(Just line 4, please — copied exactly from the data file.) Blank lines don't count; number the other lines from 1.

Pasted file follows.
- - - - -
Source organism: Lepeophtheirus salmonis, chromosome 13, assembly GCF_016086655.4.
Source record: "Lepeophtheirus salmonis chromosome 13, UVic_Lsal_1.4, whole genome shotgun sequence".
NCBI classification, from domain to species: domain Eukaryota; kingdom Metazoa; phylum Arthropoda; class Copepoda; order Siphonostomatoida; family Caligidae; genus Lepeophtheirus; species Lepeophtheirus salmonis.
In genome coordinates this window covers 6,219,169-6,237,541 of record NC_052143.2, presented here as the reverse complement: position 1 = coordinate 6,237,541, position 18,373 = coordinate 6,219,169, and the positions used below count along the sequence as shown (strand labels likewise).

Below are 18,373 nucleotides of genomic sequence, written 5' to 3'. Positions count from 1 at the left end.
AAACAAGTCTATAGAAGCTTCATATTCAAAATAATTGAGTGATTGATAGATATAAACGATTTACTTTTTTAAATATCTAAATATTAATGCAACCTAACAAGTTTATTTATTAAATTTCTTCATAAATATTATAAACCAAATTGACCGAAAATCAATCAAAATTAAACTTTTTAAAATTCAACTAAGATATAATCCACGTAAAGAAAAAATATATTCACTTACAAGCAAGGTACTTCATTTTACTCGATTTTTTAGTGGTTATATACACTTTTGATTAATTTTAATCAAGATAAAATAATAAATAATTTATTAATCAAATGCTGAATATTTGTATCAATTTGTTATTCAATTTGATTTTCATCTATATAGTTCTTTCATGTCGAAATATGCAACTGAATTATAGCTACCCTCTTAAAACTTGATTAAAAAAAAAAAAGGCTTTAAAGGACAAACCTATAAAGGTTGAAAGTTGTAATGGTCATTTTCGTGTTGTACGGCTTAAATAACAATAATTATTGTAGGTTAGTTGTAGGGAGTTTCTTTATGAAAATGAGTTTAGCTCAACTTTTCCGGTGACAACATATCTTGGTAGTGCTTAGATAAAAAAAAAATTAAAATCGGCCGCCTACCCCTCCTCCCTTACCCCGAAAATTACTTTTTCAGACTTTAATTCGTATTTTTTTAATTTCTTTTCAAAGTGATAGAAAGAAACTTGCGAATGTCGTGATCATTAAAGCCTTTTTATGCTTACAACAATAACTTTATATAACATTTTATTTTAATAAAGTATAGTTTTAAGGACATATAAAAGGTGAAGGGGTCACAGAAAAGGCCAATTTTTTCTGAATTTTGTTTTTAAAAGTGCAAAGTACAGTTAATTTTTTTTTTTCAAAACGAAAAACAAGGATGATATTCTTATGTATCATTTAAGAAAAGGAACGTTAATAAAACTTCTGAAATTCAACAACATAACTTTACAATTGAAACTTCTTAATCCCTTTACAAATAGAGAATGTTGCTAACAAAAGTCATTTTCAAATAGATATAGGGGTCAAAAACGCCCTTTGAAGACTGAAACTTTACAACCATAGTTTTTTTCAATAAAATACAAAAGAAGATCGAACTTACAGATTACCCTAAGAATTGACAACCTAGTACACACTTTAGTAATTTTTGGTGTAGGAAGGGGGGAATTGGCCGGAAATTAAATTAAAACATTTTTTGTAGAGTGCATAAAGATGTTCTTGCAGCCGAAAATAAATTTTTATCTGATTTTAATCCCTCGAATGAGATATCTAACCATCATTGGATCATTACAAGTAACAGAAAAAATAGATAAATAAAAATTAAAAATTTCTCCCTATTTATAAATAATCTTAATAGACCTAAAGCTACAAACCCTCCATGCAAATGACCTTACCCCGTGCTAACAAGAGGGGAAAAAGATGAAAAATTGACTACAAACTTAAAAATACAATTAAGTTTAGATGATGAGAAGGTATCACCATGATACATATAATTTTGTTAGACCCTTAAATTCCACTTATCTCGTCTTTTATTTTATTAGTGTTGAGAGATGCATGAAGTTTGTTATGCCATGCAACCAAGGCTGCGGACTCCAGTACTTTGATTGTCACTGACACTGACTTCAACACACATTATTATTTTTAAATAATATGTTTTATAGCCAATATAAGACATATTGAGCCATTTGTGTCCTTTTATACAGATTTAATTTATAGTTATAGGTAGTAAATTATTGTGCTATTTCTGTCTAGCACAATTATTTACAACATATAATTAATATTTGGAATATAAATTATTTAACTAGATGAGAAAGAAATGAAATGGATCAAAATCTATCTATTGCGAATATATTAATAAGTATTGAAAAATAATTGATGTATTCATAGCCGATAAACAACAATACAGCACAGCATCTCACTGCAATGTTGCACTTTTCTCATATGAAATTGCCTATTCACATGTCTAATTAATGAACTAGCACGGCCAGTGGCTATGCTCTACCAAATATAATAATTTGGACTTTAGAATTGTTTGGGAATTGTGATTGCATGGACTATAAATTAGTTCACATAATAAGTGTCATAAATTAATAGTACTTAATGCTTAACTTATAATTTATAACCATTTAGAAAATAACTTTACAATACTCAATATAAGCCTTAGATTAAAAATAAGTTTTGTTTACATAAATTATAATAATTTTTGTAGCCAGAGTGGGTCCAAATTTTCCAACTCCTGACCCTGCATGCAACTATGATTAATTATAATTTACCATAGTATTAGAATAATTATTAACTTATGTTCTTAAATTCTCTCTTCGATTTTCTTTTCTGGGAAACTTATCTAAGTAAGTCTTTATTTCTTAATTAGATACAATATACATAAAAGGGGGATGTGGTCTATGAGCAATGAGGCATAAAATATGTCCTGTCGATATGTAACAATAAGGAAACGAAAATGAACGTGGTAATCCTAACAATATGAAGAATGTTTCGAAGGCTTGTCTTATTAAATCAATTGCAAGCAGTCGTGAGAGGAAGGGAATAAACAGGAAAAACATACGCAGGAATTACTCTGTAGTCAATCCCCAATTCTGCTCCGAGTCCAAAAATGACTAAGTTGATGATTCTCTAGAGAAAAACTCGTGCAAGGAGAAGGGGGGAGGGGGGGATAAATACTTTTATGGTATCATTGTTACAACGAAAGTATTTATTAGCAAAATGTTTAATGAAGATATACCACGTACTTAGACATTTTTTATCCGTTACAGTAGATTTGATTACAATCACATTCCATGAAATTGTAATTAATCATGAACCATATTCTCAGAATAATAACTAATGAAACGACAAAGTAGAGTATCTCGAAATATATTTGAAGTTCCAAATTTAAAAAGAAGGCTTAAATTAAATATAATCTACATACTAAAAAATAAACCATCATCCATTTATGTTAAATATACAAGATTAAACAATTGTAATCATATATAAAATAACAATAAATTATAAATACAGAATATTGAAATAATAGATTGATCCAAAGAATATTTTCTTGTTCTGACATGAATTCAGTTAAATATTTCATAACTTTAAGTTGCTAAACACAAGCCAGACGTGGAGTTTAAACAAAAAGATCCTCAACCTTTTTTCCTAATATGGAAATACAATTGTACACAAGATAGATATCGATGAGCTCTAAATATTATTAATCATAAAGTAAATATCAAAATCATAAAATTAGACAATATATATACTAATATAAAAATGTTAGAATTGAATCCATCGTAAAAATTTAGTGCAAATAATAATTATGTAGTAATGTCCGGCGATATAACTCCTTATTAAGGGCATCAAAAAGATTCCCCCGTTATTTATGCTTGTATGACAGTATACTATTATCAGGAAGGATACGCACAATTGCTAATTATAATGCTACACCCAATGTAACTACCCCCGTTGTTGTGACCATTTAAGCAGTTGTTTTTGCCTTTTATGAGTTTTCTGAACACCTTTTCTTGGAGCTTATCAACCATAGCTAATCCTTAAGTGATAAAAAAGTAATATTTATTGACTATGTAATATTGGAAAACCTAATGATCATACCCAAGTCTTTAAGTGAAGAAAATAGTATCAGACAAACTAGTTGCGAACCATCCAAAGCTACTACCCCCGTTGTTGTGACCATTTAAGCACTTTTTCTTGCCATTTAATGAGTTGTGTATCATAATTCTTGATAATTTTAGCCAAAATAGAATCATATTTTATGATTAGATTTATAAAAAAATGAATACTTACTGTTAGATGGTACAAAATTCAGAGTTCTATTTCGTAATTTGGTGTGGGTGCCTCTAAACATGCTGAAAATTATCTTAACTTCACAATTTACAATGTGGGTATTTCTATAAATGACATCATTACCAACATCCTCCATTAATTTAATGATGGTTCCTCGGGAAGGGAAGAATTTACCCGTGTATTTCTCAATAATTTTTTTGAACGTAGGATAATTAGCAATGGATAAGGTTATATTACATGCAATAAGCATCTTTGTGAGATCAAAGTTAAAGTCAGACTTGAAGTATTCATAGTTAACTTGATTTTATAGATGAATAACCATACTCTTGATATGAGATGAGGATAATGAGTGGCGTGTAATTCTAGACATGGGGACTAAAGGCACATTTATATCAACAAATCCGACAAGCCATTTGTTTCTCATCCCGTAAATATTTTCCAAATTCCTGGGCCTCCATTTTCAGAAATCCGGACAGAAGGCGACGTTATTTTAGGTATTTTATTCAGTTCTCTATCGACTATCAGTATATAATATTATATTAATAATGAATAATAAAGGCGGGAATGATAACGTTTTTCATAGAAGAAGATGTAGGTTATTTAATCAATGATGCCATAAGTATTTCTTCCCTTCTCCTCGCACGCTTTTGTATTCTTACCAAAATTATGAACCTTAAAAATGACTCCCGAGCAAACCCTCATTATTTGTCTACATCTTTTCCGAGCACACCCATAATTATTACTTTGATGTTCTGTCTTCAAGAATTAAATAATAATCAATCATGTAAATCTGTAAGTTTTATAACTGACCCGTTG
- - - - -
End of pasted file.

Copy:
In genome coordinates this window covers 6,219,169-6,237,541 of record NC_052143.2, presented here as the reverse complement: position 1 = coordinate 6,237,541, position 18,373 = coordinate 6,219,169, and the positions used below count along the sequence as shown (strand labels likewise).